Back in the Box

I’ve been reading through the letters of John, asking God to show me a phrase or verse from each chapter that’s particularly meaningful to my life right now (this is called lectio divina). What popped out in chapter 2 of 1 John is this:

“… the world is passing away along with its desires …” 1 John 2:17a

Years ago I heard a story told by James Dobson. He talked about playing monopoly with his family — he was winning, and he got really excited as he accumulated more and more money and property. At the end of the game, everybody else got up to go to bed and he was left to clean up. All that cash, all those buildings, all those “things of the world” that he was so pumped up about …. they all just went back in the box. The “rush” he experienced from acquiring them didn’t last very long.

Since my husband retired, I’ve been putting a lot of things back in the box (in my case, the box is the trash!). We’re cleaning out a storage locker, sorting through files and pictures, and in many cases wondering, why did I keep this? Why do I have hundreds of pictures of places I’ve visited? Often I don’t remember where they were taken! Why do I have file folders of notes and papers I wrote in college? Will my children care about these? Why am I holding onto books I read 20 years ago, even if they were really meaningful to me at the time? Wouldn’t it be better to pass them on?

The things of the world are temporary, and that doesn’t just apply to money and buildings. Even the things we read, the knowledge we accumulate, the things we create — none of this will survive for very long once we’re gone. So …

Do not love the world or the things in the world. If anyone loves the world, the love of the Father is not in him. For all that is in the world–the desires of the flesh and the desires of the eyes and the pride in possessions–is not from the Father but if from the world.” 1 John 2:`5-16

Love what lasts — God and His Word.

“The grass withers and the flowers fall, but the word of our God endures forever.” Isaiah 40:8

For more about Lectio Divina see:

Philippians Chapter 1 — What Stands Out

And He Said This Plainly

Learning to Pray by James Martin, SJ–Book Review

New Month/No Theme

Can you believe it’s October already, and summer (my favorite season) is officially over?

I’ve had so many ideas running around in my head recently, that I couldn’t decide on a theme, so this will be another “no theme” month. I’ll be posting some book reviews, some music and maybe some movie reviews. I’ve started a lectio divina study of the letters of John, so look for my take on those. Our congregational Bible study for this fall will be on the attributes of God, which should be interesting food for thought and writing.

In addition, God always manages to surprise me. Who knows what He has in store this month for me and for you. Stay tuned, and we’ll find out as the month progresses! I’d love to hear your thoughts and comments!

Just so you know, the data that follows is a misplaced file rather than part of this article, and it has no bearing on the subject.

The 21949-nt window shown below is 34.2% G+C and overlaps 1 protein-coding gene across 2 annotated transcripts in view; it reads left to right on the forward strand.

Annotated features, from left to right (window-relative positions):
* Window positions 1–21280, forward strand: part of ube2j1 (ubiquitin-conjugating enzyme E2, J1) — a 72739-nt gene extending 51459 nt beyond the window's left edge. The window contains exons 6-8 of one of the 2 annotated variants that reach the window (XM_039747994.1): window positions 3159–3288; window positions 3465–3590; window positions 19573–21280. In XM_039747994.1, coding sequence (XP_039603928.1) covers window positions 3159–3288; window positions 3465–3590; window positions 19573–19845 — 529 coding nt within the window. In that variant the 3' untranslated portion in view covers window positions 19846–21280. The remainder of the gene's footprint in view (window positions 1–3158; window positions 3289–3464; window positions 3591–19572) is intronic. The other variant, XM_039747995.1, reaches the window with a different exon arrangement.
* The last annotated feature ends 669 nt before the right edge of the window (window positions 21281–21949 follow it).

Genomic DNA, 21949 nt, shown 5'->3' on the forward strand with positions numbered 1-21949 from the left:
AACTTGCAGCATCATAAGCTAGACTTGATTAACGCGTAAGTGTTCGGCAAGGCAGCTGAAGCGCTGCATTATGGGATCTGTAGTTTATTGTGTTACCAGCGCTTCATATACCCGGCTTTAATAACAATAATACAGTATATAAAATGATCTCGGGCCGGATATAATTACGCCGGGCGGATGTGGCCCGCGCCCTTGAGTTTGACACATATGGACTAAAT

We Never Saw Anything Like This!

If Chapter 1 of Mark gave me a sense of urgency.  Chapter 2 gives a sense of awe and wonder.  In this prayerful reading, I notice that Jesus heals people.  He can even heal leprosy, which was incurable at that time, and reverse paralysis, something we can’t do today.  He forgives sins.  He turns the usual ideas of holiness upside down by associating with sinners, and neglecting to fast.  People were rightly amazed.  They glorified God, saying:

“We never saw anything like this!” Mark 2:12b

So, I wonder, why aren’t we equally surprised?  Why don’t our hearts pound, when we read about the miracles Jesus performed?  Maybe we’re too used to all the biblical stories about Jesus, so they cease to astound us.  My husband has a film clip he once showed the teenagers at church,  in which a youngster being interviewed reported, “Jesus was just a regular guy who could do miracles.”  Our young people laughed, of course, but isn’t that the way we all think sometimes?  Or maybe we even believe His miracles were invented by His followers, or exaggerated.  It’s too much to wrap our minds around, so we find a way to just ignore or minimize it.

We shouldn’t do this.  We should let ourselves dwell on the fact that Jesus wasn’t a regular guy.  Although He was human in all ways, and could identify with us, He was and is more.  More than a good example to follow;  more than a great teacher;  more than an important historic figure who started a new religion.  Jesus was and is God.  He can do what no other man or woman could do.  He can not only heal us, He can save us.  He is the alpha and omega, the answer to all of our questions and all of all problems.  We’ve never seen anything like this!